Jesus the Messiah did not teach pacifism; he did teach a lifestyle of dependence upon God and non-retaliation against fellow human beings. The commands to love neighbor (Matthew 19:19) and to subordinate all desire for revenge to God (Romans 12:19; Hebrews 10:30) against a future reckoning (Luke 21:22) eliminates the possibility of retaliation from the Christian life.
While Christians are free, and even obligated, to forgo self-defense, they are not free to ignore the distress of others. Christians have an obligation of love that requires them to protect others. Peaceful means must be explored first, and non-violent solutions to conflict valued above all others. If force is necessary, it must be proportionate to the offense as a just response in the face of violent aggression. This is the beginning and foundation of Just War teaching.
A citizen of the Kingdom of God (Ephesians 2:19) is necessarily an inhabitant of this earth who supports the ruling authorities (Titus 3:1), pays taxes (Romans 13:6), and is a productive member of society (2 Thessalonians 3:10). It therefore follows that Christians ought to serve in government, in the military, in commerce, in medicine, in education, and in any other walk of life not expressly forbidden in scripture. The Christian is to discern the how to righteously live in two kingdoms, and to live boldly as Christ’s disciples regardless of the calling.
The military profession as it is justly practiced is an honorable vocation before God. Because human society must be rightly ordered and protected, there is an on-going need for human protectors of humanity. While we have much to learn from Christian pacifists about restraint of power and seeking peaceful resolutions to human conflicts, there will always be a need for those who make and restore peace by force of arms.
Finally, Jesus the Messiah taught a lifestyle of dependence upon God, personal non-retaliation against fellow human beings, and love for one‘s neighbor requiring robust participation in human society. We have reviewed many of the divine roles that describe the Christ and his ministry. In Jesus Christ we have both the Divine Warrior and the Lamb of God. Only the Messiah embodies and reconciles both of these roles (and many more). The entire Christian communion looks forward to the day when Christ returns and sets all things right.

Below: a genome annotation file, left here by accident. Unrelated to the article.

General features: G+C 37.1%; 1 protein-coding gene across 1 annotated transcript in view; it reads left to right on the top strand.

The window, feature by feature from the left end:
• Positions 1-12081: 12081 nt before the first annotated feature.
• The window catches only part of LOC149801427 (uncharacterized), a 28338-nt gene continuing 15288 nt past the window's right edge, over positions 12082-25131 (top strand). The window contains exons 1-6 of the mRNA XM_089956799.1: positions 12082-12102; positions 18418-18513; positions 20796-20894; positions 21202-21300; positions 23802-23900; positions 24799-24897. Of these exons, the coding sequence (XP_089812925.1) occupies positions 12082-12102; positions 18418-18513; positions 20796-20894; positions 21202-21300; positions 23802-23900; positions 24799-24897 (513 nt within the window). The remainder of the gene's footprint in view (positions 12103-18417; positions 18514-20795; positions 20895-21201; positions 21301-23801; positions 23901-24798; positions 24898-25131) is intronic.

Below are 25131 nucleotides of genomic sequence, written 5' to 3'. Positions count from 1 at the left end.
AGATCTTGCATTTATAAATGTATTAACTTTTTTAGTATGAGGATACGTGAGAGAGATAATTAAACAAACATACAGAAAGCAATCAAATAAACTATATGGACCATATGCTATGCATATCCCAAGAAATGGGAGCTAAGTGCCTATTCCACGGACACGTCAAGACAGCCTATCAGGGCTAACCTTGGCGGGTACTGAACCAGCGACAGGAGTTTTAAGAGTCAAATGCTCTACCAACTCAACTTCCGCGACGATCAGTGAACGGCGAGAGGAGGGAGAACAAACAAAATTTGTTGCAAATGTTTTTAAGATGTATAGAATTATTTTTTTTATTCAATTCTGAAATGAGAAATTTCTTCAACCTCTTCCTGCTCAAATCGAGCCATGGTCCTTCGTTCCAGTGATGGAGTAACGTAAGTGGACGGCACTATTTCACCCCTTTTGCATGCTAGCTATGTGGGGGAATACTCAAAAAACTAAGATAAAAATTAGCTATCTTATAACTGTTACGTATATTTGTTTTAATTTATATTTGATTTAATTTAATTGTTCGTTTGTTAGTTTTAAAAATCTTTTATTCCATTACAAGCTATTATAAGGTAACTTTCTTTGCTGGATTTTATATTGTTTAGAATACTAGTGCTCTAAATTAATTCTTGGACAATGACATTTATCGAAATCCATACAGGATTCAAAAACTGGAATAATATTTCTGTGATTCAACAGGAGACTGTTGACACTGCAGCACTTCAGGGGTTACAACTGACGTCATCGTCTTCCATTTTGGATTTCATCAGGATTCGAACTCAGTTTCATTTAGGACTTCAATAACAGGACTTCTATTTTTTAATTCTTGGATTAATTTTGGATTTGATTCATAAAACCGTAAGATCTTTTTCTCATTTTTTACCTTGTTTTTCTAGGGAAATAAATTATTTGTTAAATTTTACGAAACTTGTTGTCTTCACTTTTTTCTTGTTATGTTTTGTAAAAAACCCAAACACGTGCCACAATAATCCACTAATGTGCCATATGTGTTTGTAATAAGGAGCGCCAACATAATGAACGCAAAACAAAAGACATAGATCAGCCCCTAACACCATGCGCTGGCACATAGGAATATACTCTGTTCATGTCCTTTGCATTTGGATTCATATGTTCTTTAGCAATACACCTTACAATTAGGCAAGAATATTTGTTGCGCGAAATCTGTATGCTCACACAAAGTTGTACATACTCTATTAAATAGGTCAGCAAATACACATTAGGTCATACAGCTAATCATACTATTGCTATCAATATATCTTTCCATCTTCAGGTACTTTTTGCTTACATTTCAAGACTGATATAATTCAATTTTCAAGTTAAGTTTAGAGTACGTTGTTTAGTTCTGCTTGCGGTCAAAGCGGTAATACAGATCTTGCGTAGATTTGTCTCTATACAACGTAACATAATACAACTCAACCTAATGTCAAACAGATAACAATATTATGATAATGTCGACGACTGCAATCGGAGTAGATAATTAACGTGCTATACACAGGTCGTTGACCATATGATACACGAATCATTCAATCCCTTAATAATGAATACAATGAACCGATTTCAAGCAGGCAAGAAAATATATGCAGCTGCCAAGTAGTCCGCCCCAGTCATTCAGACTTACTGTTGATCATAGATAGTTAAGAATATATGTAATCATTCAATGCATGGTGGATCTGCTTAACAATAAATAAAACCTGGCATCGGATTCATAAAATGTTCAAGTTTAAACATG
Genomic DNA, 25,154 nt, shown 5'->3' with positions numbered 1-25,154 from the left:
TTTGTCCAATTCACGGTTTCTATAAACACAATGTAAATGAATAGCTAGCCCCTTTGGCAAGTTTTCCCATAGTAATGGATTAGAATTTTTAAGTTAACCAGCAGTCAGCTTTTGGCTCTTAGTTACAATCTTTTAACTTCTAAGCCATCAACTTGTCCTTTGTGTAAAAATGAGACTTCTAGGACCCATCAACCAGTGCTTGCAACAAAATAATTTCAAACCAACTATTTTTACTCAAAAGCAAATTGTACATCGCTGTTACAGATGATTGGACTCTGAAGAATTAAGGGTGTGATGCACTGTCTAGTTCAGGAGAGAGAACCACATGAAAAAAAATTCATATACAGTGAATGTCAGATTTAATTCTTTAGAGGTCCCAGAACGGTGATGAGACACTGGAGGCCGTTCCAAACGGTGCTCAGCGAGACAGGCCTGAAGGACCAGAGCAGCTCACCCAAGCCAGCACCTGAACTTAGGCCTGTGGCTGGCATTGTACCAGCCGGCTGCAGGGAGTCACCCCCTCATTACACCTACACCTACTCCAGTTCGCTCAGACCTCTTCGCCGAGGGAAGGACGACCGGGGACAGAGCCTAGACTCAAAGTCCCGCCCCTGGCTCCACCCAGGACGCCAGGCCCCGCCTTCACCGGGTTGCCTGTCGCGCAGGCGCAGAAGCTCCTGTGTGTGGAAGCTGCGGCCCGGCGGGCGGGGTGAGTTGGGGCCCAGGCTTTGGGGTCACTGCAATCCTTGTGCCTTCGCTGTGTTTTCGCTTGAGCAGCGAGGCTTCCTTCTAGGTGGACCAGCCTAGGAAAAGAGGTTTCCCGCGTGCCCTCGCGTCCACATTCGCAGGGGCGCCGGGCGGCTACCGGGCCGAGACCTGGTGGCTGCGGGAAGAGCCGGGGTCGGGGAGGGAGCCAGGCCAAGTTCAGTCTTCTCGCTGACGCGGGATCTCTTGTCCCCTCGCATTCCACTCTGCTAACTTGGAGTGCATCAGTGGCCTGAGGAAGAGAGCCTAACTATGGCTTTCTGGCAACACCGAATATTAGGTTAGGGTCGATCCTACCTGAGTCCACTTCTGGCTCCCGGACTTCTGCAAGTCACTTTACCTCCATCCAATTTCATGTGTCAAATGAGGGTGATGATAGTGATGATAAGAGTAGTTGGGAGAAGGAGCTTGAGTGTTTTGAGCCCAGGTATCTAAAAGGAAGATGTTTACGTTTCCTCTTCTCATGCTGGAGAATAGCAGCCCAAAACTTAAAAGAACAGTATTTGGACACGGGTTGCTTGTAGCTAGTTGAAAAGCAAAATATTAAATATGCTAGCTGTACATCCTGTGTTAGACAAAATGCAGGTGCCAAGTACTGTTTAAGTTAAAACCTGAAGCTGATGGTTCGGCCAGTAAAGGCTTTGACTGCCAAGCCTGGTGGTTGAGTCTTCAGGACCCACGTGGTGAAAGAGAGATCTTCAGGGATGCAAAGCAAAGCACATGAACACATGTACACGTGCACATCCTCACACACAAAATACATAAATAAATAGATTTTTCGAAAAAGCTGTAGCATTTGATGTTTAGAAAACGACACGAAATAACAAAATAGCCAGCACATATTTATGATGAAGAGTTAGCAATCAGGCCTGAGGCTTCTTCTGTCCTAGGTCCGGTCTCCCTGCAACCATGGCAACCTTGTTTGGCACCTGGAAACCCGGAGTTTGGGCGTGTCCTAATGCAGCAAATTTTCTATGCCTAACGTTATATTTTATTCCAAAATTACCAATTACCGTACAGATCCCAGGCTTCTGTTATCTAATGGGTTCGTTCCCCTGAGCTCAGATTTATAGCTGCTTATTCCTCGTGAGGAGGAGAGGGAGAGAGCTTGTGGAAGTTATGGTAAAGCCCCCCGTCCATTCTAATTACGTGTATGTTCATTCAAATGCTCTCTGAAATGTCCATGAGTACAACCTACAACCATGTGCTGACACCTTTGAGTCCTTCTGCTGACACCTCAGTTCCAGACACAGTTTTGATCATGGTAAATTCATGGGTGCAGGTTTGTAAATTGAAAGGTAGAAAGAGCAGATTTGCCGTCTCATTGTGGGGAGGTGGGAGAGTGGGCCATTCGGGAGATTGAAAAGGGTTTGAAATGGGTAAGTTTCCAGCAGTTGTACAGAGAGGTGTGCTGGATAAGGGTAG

Wylie W. Johnson has served as the Senior Pastor of The Springfield Baptist Church, Springfield, Pennsylvania, since May 1997. Ordained in 1982, he served five years as Assistant Pastor at First Baptist Church, Metuchen, New Jersey; followed by 10 years in the active Army Chaplaincy prior to coming to Springfield. His education includes a D.Min. (Lutheran Theological Seminary of Philadelphia); M.Div. (Denver Seminary); MSS (U.S. Army War College), and a B.A. (The King’s College, New York).
He retired in 2012. His last assignment was service as the Command Chaplain for the Military Intelligence Readiness Command of the U.S. Army. He is a veteran of five conflicts and a master parachutist. In his Army career, Chaplain Johnson served in Honduras, Korea, the Persian Gulf, Somalia, Haiti, Germany, Afghanistan, and Iraq, as well as numerous locations in the continental United States.
|Last Updated on Monday, 25 March 2013 18:17|